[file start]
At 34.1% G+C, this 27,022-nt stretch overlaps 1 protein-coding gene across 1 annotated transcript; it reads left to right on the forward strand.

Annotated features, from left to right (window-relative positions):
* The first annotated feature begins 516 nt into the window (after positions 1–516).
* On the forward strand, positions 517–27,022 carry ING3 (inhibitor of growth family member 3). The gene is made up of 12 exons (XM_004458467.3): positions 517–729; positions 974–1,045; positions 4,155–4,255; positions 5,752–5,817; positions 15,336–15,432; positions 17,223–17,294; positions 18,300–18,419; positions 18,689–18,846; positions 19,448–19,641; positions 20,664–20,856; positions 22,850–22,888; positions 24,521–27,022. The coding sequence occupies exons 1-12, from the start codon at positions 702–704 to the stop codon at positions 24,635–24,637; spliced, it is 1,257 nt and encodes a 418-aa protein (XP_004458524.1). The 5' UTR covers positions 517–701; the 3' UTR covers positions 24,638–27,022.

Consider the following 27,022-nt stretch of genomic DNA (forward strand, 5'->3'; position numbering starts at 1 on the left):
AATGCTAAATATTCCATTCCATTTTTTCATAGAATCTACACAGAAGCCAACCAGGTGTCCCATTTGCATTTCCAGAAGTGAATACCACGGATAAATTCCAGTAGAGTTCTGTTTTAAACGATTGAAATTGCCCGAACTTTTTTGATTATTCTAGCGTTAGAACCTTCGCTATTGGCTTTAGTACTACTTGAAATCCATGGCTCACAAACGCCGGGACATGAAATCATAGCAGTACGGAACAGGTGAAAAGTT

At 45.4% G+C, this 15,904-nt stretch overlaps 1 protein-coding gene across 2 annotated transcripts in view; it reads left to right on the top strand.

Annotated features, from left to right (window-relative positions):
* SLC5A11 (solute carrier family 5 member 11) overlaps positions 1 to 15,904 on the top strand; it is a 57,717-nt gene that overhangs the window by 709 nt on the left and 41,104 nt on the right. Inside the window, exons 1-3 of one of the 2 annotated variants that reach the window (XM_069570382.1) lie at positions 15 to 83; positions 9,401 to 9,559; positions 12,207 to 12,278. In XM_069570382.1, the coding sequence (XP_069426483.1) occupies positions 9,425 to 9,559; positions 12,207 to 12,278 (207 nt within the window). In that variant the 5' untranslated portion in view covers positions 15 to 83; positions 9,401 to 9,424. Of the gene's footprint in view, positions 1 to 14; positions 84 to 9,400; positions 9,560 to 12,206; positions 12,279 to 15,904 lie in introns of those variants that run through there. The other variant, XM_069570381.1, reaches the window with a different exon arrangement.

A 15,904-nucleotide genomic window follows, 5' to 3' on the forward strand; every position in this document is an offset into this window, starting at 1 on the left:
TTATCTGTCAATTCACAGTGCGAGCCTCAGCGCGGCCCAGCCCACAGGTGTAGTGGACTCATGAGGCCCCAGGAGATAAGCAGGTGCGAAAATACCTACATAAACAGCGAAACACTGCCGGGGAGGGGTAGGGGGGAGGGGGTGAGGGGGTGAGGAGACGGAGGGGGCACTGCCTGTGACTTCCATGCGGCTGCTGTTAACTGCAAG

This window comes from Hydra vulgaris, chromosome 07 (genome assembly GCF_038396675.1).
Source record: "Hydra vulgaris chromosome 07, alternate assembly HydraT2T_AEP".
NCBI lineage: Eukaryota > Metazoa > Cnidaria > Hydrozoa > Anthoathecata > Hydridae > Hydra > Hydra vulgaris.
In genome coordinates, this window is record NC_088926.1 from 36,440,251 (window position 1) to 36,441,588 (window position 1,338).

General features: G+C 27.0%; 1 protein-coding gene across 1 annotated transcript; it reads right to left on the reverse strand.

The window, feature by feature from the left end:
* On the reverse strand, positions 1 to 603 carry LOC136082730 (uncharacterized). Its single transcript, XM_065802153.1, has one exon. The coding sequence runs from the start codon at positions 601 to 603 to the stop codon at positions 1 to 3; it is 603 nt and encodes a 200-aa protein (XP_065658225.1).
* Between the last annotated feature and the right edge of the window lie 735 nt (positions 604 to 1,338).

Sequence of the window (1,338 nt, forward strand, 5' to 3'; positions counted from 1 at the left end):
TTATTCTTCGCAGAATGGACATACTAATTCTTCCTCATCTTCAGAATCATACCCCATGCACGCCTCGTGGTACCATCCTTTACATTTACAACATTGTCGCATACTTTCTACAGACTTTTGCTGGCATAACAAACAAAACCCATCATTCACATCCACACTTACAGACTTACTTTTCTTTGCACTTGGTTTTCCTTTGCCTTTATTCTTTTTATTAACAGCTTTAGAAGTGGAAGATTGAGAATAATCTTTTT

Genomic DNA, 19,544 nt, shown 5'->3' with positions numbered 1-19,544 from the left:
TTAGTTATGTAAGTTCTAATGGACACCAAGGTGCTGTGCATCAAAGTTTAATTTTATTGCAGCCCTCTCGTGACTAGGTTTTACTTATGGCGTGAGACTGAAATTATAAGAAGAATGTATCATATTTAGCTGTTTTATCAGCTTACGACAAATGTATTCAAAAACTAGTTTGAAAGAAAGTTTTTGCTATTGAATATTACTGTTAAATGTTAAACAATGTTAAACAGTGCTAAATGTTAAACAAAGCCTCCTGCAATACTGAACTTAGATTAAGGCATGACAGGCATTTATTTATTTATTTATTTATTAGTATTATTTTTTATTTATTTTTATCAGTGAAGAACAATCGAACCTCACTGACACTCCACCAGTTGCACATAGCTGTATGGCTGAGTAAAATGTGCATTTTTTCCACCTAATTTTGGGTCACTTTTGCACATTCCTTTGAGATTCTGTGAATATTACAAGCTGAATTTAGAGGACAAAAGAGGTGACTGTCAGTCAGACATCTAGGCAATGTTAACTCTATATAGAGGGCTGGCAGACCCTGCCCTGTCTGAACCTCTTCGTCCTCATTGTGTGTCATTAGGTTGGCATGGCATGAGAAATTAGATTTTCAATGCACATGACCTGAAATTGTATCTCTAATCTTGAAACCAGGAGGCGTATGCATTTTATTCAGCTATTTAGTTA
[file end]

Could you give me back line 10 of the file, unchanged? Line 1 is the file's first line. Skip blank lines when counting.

A 15,904-nucleotide genomic window follows, 5' to 3' on the forward strand; every position in this document is an offset into this window, starting at 1 on the left: